One person in the audience reported what happened: “I know it is impossible to play a violin concerto with only three strings. I know that and so do you, but that night, Isaac Perlman refused to know it. You could see him modulating, changing, and recomposing in his head. At one point it sounded as if he were re-tuning the strings to get a new sound that had never been heard before. When he finished, there was an awesome silence that filled the room. Then people rose and cheered. Perlman smiled, wiped his brow, and raised the bow of his violin to quiet them. He spoke, not boastfully, but quietly in a pensive tone. “You know, sometimes it is the artist’s task to find out how much music you can still make with what you have left.”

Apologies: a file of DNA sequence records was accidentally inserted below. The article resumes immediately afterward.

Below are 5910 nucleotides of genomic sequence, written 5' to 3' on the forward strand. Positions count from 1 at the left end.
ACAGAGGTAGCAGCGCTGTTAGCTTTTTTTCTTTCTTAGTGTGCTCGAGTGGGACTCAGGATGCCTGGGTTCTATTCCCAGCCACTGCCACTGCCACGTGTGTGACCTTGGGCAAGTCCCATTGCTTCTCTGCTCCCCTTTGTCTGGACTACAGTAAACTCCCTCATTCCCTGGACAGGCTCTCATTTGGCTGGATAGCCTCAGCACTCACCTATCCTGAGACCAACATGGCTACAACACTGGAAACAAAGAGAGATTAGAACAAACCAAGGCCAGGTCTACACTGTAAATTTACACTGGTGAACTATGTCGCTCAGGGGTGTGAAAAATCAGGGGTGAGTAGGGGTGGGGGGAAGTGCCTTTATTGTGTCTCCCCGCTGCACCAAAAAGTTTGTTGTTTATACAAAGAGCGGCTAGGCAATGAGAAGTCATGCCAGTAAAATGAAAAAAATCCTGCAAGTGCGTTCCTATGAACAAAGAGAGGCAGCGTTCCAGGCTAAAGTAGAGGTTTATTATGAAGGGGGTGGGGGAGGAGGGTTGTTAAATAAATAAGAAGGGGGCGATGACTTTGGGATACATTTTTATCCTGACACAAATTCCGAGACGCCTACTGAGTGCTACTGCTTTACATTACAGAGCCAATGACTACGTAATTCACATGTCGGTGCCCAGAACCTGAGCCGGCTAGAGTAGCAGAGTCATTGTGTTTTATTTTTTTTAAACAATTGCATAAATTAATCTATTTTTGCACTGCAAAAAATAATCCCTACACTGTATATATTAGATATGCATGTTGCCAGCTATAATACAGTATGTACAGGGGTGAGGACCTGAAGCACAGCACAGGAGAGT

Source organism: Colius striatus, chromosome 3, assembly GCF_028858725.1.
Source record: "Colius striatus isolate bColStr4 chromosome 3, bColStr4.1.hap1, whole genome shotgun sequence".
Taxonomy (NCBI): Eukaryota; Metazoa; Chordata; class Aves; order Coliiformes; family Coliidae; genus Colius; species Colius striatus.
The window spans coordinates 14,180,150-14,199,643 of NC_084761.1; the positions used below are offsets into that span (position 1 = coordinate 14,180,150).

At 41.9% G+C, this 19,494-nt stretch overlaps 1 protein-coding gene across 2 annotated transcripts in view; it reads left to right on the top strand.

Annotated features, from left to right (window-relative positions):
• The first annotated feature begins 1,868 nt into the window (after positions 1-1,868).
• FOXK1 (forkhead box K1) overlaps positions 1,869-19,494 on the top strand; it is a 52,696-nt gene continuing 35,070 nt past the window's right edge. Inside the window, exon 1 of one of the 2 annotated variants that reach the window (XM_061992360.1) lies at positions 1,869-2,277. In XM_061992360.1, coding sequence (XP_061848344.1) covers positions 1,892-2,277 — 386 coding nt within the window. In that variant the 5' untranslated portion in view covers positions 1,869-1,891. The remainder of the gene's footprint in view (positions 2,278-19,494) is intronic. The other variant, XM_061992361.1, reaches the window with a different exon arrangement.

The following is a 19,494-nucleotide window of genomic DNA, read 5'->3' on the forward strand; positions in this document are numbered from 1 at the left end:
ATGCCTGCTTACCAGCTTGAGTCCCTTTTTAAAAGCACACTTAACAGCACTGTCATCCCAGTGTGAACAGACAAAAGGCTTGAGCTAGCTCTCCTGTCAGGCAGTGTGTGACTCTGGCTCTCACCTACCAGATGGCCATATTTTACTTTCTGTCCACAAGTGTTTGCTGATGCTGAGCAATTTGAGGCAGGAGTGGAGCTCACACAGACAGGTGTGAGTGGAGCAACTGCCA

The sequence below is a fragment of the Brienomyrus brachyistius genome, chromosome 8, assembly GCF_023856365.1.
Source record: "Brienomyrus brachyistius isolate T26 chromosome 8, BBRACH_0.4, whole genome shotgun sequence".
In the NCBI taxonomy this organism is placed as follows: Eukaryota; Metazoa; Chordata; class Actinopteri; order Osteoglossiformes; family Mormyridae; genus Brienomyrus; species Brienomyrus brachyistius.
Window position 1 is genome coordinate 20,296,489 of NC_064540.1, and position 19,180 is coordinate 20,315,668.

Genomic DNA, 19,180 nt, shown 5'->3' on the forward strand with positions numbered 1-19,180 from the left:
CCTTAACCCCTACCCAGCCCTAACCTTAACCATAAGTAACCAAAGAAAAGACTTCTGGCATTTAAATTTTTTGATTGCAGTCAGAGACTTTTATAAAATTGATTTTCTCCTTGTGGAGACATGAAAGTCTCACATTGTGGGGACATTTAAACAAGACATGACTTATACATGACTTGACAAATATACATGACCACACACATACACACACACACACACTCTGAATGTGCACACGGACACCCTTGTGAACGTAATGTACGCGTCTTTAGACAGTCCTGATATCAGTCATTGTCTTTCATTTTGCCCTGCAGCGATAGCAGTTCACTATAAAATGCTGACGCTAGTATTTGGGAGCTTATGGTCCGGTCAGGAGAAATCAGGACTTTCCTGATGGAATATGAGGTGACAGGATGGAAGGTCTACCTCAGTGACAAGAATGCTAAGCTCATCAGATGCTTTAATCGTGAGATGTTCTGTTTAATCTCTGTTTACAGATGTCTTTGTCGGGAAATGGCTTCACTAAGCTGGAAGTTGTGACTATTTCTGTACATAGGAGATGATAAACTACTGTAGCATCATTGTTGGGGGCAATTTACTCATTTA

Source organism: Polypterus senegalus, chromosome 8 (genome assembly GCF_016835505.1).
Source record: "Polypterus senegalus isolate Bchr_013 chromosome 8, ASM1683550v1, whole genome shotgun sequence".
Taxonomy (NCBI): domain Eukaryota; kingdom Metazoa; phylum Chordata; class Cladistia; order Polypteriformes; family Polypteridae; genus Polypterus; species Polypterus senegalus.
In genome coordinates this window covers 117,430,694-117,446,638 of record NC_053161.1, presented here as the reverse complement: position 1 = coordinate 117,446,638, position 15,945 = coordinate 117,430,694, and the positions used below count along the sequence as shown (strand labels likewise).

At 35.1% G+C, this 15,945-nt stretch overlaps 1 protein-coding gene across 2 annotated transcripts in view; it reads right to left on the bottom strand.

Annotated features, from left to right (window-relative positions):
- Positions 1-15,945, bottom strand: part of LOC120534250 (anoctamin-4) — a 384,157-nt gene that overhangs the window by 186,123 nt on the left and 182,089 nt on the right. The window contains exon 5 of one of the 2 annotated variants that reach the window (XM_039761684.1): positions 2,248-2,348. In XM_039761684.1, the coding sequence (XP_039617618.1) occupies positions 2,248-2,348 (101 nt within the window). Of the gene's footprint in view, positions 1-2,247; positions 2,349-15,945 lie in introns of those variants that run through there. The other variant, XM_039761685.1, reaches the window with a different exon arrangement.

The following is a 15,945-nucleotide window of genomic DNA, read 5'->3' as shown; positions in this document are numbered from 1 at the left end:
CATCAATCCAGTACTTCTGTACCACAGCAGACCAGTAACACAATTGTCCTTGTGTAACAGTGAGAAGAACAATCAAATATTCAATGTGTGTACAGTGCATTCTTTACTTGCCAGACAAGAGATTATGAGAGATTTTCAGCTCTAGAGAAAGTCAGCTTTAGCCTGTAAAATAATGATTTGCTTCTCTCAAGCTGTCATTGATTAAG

He could have given up, could have stopped the performance to fetch new strings. Perlman could have done a lot of things. He took a risk on himself, the orchestra and his audience. He did not choose to break a string, he did not choose to have polio; these were thrust upon him. In that moment, he chose again to rise to the challenge, to find out how much music he could still make with what he have left.